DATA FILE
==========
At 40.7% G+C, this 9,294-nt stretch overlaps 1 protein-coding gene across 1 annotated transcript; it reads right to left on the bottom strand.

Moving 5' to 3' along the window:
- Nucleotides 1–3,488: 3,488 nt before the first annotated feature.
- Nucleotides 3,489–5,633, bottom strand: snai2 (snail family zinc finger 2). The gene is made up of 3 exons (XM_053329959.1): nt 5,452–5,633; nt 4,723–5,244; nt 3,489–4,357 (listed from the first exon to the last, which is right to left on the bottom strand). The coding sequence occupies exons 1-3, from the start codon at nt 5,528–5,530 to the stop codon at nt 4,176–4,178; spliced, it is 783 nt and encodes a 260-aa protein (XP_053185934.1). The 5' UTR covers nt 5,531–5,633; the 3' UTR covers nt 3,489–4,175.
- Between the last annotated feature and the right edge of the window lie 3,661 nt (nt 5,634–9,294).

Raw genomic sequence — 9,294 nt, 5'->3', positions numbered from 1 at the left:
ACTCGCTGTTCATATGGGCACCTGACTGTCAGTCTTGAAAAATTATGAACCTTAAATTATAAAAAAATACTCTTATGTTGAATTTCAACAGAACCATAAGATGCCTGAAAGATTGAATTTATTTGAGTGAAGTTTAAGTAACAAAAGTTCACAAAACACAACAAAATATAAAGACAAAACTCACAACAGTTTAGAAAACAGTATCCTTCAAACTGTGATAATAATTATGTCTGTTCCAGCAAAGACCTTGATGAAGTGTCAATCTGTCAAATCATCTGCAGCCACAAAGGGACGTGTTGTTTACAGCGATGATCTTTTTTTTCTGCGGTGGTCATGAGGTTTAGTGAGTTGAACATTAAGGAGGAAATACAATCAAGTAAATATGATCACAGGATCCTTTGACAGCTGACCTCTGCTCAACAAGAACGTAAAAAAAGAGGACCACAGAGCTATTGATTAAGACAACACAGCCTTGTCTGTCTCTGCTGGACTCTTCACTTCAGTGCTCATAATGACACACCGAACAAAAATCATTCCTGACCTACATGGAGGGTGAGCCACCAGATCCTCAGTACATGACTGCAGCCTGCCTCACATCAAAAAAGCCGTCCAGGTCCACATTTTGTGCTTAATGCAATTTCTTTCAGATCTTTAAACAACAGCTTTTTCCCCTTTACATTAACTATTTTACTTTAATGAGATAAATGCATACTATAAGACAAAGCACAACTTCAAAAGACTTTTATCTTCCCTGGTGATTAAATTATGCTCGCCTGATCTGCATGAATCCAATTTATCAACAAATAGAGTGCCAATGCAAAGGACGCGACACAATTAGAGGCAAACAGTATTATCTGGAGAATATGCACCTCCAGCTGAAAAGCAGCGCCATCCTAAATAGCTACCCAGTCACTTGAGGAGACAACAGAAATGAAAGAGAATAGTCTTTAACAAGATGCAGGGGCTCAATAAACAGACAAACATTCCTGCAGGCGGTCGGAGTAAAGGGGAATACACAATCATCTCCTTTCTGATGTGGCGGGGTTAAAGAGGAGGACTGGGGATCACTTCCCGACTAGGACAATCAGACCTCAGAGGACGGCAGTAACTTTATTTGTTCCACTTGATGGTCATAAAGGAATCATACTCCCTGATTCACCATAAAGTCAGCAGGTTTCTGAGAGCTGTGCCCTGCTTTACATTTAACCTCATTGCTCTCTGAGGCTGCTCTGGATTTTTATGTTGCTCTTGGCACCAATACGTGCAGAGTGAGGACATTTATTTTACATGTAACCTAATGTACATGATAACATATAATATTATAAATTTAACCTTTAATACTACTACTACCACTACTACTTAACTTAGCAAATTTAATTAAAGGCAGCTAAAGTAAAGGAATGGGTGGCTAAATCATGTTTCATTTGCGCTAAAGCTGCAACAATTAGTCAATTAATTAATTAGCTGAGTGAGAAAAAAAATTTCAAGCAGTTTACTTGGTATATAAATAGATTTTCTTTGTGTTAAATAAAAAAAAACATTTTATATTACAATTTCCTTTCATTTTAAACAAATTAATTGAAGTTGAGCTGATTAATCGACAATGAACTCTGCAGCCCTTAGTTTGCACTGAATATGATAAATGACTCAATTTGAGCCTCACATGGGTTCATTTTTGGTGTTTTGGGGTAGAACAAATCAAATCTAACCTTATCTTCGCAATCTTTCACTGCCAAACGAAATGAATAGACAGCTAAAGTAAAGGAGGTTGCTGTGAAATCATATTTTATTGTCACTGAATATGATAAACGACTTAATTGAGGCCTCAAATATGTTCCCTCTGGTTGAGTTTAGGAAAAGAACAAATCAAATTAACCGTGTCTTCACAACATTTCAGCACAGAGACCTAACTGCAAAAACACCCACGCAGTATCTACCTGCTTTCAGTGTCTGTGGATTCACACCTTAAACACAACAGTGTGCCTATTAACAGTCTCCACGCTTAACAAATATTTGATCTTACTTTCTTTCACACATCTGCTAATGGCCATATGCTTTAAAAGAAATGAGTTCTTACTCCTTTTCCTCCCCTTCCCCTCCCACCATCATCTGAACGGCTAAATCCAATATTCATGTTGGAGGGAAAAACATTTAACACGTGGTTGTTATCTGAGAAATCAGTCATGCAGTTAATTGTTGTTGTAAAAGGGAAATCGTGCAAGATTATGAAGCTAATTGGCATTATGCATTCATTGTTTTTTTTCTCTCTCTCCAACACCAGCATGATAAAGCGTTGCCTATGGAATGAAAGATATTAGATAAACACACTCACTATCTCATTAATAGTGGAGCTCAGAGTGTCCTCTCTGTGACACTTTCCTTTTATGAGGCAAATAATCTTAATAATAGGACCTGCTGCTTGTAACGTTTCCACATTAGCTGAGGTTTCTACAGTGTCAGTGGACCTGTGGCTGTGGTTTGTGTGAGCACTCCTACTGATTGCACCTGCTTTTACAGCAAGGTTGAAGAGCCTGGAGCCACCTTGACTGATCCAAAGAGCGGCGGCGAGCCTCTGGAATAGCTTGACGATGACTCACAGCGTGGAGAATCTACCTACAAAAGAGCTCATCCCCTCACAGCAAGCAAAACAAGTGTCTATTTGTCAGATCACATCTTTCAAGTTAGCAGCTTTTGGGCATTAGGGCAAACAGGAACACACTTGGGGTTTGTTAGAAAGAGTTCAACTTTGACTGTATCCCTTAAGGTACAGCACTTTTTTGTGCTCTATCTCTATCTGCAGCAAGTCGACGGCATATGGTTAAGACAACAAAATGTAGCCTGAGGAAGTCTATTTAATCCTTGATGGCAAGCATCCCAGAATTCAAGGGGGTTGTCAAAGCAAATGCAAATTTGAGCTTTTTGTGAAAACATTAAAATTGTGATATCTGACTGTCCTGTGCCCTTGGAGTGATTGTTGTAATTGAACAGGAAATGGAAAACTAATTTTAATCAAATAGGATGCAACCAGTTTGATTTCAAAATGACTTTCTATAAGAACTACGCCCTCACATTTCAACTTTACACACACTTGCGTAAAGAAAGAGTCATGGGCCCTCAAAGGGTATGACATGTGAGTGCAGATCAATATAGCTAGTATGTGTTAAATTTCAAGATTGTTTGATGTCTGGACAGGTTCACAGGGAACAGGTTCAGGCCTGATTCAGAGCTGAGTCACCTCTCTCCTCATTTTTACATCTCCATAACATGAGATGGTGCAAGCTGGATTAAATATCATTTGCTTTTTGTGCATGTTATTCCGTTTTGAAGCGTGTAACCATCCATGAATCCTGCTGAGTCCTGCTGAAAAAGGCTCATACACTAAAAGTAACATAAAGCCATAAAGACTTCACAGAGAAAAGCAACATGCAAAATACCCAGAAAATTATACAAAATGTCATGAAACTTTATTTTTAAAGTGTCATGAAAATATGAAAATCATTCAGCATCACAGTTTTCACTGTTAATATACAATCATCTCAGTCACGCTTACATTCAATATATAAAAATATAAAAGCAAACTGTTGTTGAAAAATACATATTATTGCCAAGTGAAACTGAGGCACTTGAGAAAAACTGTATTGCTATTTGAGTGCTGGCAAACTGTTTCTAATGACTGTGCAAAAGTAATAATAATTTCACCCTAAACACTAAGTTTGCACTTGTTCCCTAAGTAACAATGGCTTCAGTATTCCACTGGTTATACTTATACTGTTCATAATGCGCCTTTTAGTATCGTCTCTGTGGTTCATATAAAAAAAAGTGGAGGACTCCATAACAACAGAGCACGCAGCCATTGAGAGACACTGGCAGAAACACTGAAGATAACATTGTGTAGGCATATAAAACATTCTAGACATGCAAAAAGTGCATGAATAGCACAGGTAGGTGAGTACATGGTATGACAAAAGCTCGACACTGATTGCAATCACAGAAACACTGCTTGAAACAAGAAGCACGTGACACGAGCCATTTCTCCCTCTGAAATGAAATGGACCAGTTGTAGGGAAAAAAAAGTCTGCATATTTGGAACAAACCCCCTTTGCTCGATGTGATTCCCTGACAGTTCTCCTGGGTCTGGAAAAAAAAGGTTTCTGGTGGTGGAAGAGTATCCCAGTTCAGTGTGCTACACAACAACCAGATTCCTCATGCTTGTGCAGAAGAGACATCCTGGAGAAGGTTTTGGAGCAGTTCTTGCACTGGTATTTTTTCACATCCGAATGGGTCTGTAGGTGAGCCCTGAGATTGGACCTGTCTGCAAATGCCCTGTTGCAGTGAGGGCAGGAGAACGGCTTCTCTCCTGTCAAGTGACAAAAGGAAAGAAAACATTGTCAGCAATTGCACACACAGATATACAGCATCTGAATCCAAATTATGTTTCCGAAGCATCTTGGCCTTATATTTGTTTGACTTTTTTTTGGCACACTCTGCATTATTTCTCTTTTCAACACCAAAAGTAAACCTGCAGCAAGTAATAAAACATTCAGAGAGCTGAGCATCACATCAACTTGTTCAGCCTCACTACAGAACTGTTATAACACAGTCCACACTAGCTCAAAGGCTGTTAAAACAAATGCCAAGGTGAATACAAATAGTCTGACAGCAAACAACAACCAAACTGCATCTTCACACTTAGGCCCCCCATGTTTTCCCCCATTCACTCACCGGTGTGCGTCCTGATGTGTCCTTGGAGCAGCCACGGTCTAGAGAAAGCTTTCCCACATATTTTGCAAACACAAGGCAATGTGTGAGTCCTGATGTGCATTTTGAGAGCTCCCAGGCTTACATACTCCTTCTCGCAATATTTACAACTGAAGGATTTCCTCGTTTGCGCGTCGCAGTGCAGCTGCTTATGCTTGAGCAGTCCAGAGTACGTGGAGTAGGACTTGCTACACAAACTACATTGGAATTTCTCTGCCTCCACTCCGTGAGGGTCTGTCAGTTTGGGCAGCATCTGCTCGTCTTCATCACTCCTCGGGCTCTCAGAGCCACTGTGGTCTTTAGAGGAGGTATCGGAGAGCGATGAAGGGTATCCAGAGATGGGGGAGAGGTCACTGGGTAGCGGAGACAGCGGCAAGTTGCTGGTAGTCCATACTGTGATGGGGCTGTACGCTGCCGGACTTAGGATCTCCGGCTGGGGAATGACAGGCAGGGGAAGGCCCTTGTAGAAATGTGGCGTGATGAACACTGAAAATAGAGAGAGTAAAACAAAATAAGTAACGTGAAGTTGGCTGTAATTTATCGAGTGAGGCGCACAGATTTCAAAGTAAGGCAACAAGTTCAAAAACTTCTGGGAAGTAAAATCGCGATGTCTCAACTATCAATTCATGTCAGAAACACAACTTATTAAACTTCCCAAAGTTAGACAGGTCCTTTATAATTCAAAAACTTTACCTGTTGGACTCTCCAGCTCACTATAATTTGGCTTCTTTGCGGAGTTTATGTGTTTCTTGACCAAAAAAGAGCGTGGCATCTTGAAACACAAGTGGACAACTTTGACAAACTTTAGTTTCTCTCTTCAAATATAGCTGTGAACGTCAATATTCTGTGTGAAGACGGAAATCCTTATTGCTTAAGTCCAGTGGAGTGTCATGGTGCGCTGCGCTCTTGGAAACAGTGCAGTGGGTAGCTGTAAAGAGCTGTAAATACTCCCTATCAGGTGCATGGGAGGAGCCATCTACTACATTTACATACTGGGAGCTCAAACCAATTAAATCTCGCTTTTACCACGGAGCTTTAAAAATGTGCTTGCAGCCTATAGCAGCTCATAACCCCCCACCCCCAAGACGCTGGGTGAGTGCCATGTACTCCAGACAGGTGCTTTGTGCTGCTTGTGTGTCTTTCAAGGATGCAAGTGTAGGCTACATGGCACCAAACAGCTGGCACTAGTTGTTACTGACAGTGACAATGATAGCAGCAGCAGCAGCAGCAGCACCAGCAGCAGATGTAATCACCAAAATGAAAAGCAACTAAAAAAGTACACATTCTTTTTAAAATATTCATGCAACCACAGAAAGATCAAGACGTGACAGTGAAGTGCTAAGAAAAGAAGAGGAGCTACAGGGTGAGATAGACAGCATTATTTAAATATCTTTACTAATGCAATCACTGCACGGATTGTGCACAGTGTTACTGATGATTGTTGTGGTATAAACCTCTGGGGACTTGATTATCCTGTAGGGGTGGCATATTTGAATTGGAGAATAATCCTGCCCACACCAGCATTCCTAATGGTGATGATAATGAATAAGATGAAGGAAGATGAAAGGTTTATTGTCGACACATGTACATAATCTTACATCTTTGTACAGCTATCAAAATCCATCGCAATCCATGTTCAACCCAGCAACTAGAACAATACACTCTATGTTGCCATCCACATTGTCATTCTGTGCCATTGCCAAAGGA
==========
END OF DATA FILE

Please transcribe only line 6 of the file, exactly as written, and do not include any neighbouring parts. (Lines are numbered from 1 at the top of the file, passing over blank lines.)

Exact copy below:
Raw genomic sequence — 9,294 nt, 5'->3', positions numbered from 1 at the left: